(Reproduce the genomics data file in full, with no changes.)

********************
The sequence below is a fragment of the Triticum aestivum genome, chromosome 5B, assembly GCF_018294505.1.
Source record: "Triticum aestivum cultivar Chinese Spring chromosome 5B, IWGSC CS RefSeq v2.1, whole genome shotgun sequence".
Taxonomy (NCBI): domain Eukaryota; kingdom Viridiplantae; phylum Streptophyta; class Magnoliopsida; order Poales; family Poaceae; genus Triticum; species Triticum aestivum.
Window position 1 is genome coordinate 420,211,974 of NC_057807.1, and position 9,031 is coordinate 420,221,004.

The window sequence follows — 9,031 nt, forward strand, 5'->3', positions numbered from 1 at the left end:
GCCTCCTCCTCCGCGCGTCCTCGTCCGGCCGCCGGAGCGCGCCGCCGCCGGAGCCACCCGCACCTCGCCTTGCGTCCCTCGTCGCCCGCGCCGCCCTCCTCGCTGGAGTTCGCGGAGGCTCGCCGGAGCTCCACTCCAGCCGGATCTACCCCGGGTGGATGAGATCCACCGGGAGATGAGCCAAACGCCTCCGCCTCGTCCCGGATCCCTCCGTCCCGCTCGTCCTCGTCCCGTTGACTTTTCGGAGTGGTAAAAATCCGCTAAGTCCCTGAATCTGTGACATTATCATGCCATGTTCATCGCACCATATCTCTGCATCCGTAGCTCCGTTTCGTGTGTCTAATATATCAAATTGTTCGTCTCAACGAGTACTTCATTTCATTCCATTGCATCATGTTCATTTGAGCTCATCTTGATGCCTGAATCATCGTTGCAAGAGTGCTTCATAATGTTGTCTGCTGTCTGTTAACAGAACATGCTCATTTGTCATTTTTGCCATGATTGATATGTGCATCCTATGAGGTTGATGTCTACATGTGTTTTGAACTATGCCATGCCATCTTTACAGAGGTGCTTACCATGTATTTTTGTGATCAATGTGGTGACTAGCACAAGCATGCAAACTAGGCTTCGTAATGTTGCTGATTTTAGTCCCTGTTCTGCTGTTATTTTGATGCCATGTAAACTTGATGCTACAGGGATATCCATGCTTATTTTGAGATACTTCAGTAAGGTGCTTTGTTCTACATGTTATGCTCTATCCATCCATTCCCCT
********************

The sequence below is a fragment of the Triticum aestivum genome, chromosome 5B, assembly GCF_018294505.1.
Source record: "Triticum aestivum cultivar Chinese Spring chromosome 5B, IWGSC CS RefSeq v2.1, whole genome shotgun sequence".
Taxonomy (NCBI): domain Eukaryota; kingdom Viridiplantae; phylum Streptophyta; class Magnoliopsida; order Poales; family Poaceae; genus Triticum; species Triticum aestivum.
Window position 1 is genome coordinate 420,211,974 of NC_057807.1, and position 9,031 is coordinate 420,221,004.

The window sequence follows — 9,031 nt, forward strand, 5'->3', positions numbered from 1 at the left end:
GCCTCCTCCTCCGCGCGTCCTCGTCCGGCCGCCGGAGCGCGCCGCCGCCGGAGCCACCCGCACCTCGCCTTGCGTCCCTCGTCGCCCGCGCCGCCCTCCTCGCTGGAGTTCGCGGAGGCTCGCCGGAGCTCCACTCCAGCCGGATCTACCCCGGGTGGATGAGATCCACCGGGAGATGAGCCAAACGCCTCCGCCTCGTCCCGGATCCCTCCGTCCCGCTCGTCCTCGTCCCGTTGACTTTTCGGAGTGGTAAAAATCCGCTAAGTCCCTGAATCTGTGACATTATCATGCCATGTTCATCGCACCATATCTCTGCATCCGTAGCTCCGTTTCGTGTGTCTAATATATCAAATTGTTCGTCTCAACGAGTACTTCATTTCATTCCATTGCATCATGTTCATTTGAGCTCATCTTGATGCCTGAATCATCGTTGCAAGAGTGCTTCATAATGTTGTCTGCTGTCTGTTAACAGAACATGCTCATTTGTCATTTTTGCCATGATTGATATGTGCATCCTATGAGGTTGATGTCTACATGTGTTTTGAACTATGCCATGCCATCTTTACAGAGGTGCTTACCATGTATTTTTGTGATCAATGTGGTGACTAGCACAAGCATGCAAACTAGGCTTCGTAATGTTGCTGATTTTAGTCCCTGTTCTGCTGTTATTTTGATGCCATGTAAACTTGATGCTACAGGGATATCCATGCTTATTTTGAGATACTTCAGTAAGGTGCTTTGTTCTACATGTTATGCTCTATCCATCCATTCCCCT